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[greenyes] composting coffin
Nancy, thanks for that link to the great article. I will definitely get the 
book, Stiff. I had to laugh when author Mary Roach says, "As always, California 
will be first." Since I've moved from Boston to the San Francisco area, I've 
been marveling at how behind the east coast times things are here in many 
ways. OK, but probably not as far as reuse of hard goods. 

Anyway, I've heard of a German operation that does all of this, minus the 
freezing and shattering. Freezing a body and breaking it up might use far less 
energy than burning a body that's 80 to 90 percent water, but I wonder if it is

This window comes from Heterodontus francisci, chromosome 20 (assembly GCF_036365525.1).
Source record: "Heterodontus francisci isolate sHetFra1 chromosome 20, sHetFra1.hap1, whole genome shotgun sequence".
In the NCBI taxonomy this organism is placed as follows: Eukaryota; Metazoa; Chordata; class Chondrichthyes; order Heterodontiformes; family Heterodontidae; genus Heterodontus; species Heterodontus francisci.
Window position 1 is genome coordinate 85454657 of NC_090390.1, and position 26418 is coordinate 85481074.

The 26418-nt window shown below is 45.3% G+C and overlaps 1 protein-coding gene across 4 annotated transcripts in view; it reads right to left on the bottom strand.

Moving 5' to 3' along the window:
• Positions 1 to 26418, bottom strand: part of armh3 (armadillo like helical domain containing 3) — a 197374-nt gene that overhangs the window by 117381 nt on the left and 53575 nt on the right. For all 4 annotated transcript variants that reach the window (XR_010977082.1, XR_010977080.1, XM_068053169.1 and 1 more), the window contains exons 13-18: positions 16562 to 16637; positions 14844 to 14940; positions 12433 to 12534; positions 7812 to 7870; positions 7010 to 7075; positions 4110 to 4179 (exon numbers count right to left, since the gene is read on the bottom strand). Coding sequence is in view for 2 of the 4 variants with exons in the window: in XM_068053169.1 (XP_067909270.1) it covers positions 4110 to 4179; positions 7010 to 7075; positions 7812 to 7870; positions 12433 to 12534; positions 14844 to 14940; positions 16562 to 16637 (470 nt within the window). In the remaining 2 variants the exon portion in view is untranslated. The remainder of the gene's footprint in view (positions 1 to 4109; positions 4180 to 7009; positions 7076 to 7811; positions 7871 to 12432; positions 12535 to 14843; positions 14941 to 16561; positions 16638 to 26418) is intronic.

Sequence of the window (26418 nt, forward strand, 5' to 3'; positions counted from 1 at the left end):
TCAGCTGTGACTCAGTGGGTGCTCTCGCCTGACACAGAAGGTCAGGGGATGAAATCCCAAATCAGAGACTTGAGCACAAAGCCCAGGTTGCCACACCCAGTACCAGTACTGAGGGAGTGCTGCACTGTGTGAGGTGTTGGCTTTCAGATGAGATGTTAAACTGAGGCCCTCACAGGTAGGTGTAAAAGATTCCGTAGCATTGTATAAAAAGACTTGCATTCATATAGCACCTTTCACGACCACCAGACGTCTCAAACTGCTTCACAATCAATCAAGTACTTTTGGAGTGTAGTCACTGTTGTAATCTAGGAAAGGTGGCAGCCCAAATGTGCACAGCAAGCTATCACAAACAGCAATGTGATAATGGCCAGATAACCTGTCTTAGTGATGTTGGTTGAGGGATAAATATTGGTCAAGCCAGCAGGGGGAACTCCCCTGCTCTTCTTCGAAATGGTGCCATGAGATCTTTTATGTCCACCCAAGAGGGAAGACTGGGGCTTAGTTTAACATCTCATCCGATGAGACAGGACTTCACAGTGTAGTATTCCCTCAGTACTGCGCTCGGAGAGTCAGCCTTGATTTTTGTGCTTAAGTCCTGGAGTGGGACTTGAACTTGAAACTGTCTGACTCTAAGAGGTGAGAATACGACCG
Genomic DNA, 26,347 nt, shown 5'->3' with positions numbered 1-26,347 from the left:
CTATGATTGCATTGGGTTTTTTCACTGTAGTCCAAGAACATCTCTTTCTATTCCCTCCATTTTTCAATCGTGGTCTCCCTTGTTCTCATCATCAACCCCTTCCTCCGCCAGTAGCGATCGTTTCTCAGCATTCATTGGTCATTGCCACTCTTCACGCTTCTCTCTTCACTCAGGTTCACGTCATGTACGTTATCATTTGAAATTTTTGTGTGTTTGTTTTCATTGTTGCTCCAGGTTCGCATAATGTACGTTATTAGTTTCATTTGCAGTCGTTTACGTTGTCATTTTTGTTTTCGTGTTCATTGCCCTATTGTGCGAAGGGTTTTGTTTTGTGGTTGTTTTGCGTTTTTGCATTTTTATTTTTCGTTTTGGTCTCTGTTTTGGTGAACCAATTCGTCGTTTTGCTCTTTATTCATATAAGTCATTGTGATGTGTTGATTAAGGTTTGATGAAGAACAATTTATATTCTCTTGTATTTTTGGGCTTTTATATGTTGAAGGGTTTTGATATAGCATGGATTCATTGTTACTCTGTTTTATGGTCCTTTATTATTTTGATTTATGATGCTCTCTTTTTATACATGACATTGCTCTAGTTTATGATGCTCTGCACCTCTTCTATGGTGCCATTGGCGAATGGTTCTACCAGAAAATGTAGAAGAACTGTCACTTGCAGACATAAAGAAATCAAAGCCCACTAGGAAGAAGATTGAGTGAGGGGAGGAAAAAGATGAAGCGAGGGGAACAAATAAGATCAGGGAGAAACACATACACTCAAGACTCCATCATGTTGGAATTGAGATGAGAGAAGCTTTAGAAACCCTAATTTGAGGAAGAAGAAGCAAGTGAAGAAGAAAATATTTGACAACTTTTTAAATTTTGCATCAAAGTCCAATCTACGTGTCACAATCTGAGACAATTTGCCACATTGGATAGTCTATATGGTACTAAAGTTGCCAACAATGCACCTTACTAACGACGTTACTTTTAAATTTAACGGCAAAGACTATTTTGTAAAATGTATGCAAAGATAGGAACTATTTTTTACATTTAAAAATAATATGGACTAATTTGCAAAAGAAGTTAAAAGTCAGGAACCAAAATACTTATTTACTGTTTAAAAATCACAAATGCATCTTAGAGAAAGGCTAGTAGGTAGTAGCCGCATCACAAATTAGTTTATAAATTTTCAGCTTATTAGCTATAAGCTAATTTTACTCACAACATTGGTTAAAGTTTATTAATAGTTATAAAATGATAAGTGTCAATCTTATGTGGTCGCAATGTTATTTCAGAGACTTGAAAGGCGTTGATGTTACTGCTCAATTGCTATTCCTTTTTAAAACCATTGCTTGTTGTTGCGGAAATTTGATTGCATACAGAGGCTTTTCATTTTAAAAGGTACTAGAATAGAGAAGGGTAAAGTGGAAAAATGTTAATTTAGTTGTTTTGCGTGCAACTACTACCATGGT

far more efficient to simply insert composting bacteria and worms. As we know 
from the journal Biocycle, large fleshy bodies are composted every day (cows) 
with a five-day total decomposition rate with aerobic hot composting. Interred 
where there is high elevation (too high to reach groundwater) but shallow and 
in the zone of aeration and plant roots, a body could get the biological 
treatment and nutrient recycling we'd like, just as ecological wastewater 
recycling is achieved. 

morbidly yours and always interested in nutrient recycling,
Carol Steinfeld 




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